Unlike some medical treatments, there is a very low risk of any side effects from properly performed acupuncture. Animal acupuncture should only be performed by a certified veterinary acupuncturist trained in traditional Chinese veterinary medicine (TCVM)
Different ways to stimulate an acupoint:
Dry Needling Acupuncture: Also known as Myofascial Trigger Point Dry Needling is the use of very fine sterile needles to stimulate a chosen acupoint. Acupoints are locations on the body that are the focus of acupuncture, acupressure, sonopuncture and laser acupuncture treatment. In Traditional Chinese Medicine, several hundred acupuncture points are claimed to be located along what practitioners call meridians. Body acupoints are generally located using a measurement unit, called the cun, which is calibrated according to their proportional distances from various landmark points on the body. Acupoint location usually depends on specific anatomical landmarks that can be palpated.
Moxibustion: Moxa is an herb that when burned gives off heat and a spicy odor. Moxa can be used directly over a painful area or indirectly by heating needles placed in acupuncture points. Moxa provides warmth and energy to the body.
Aquapuncture: This is the practice of injecting of a small amount of a liquid into to a specific acupoint. This technique allows a point to be treated quickly, but have a lasting effect. The liquid exerts an energetic change by pushing tissue out of the way. The most common liquid used for acupuncture is vitamin B12.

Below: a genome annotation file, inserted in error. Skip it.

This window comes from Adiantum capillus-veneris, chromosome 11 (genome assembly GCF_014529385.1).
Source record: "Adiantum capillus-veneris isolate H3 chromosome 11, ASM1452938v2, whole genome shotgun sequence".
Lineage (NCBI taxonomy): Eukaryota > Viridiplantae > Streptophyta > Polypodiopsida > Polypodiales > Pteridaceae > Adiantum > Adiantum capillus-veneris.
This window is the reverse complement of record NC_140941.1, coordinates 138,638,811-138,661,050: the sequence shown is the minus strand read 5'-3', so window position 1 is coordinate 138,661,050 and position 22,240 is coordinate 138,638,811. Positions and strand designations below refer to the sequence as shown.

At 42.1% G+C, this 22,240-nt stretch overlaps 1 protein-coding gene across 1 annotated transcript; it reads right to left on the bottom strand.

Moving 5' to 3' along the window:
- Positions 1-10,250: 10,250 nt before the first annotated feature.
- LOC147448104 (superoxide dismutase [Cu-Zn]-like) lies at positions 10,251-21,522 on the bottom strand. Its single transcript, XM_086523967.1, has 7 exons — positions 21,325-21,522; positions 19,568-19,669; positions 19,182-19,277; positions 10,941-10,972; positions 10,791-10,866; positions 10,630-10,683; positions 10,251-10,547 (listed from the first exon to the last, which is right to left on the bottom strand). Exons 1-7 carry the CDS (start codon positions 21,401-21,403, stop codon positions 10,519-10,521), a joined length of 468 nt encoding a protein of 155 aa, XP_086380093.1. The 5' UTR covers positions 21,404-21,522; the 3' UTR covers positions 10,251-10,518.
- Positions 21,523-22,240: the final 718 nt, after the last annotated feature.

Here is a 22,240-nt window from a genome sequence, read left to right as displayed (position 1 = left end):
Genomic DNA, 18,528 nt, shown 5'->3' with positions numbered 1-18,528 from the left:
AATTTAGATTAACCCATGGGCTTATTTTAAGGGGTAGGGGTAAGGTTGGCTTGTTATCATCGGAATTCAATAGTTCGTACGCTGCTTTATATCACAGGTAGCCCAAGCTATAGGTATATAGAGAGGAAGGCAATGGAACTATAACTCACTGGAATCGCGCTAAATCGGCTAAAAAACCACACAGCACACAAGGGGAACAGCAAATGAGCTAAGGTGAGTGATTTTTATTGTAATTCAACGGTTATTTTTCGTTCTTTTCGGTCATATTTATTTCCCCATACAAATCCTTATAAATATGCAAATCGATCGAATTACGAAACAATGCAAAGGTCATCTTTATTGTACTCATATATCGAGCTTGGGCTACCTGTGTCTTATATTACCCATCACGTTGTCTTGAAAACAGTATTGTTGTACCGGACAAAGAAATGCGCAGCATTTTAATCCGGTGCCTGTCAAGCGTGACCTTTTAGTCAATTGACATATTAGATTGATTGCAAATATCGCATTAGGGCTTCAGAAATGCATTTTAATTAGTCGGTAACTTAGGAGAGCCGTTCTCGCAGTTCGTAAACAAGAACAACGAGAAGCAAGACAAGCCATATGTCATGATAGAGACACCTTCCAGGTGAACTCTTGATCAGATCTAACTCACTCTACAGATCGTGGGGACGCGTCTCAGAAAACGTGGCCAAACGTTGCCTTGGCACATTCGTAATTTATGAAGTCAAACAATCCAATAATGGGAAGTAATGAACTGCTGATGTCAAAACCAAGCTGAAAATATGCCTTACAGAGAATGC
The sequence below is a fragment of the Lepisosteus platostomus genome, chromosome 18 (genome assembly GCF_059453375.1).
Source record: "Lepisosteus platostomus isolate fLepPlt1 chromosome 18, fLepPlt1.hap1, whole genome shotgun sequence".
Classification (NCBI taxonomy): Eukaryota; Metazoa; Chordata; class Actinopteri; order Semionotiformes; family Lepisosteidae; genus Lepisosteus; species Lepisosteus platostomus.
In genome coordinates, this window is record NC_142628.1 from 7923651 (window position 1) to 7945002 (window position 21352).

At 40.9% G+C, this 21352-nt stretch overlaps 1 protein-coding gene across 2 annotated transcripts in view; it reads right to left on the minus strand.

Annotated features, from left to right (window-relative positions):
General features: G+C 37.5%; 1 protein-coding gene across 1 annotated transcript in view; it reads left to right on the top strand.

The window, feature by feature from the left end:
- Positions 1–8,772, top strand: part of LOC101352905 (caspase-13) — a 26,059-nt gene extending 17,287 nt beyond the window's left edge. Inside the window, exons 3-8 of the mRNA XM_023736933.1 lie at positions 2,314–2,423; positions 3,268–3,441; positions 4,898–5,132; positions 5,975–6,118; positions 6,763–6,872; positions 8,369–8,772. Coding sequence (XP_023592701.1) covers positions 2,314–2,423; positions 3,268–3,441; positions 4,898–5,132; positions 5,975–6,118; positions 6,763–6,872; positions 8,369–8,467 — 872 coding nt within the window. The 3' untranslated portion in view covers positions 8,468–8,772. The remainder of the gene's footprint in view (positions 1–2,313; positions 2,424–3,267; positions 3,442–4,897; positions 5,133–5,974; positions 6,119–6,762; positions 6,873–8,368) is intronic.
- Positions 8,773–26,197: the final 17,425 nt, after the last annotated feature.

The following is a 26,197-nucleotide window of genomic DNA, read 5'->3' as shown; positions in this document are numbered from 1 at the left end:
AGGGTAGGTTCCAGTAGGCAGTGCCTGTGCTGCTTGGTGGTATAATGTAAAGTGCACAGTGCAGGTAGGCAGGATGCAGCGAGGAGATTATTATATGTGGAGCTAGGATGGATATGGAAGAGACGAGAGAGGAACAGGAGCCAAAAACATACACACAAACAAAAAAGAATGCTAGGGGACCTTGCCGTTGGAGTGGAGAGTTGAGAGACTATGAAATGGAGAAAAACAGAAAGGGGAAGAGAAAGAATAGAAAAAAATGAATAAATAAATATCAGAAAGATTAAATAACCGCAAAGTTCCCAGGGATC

Electroacupuncture: Electrical energy is passed through acupuncture needles and into acupoints. It is used to treat paralysis and severe pain.
LACER: The use of infrared light to stimulate acupuncture points. This works well for needle phobic patients.
Additional Treatment Practices
Low Energy Photon Therapy (LEPT) uses red and infrared light at different frequencies to help in some of the following ways:
- Accelerate the stages of inflammation and the general healing of wounds and injuries
- Stimulate cellular replication (which is key to healing and production of healthy tissue)
- Increase RNA and DNA synthesis
- Stimulate Collagen production ( component of skin, tendon, bone, cartilage and connective tissue)
- Alteration of the immune system
- Stimulation of fibroblast activity
- Enhancement of vascularization (aids in improving circulation)
In practice it can be used to help with numerous conditions. A few include arthritis, back pain, injured tendons and ligaments, muscle injuries, dermatitis, lick granulomas, skin wounds, and eye problems.
Herbs: Herbs compliment acupuncture. They may decrease the number of treatments required and in some cases they can be used in place of acupuncture. Herbs are prescribed like western pharmaceuticals to treat a certain disease and they should not be used or shared without consulting your veterinarian. We get our prescription herbs from Kan Herb and Jing Tang Herbal. Both companies make pure, safe and effective herbs just for animals. Their dosing labels are written specifically for pets.
Adequan Injections: This injectable canine or equine arthritis drug helps control the signs associated with non-infectious degenerative or traumatic arthritis of joints. It contains polysulfated glycosaminoglycans (PSGAG)that the body uses to make cartilage. In fact, it is the only FDA approved source for PSGAG in the entire world.
When injected intramuscularly, it helps promote the formation of healthy cartilage and joint fluid and supports the body's natural joint repair process.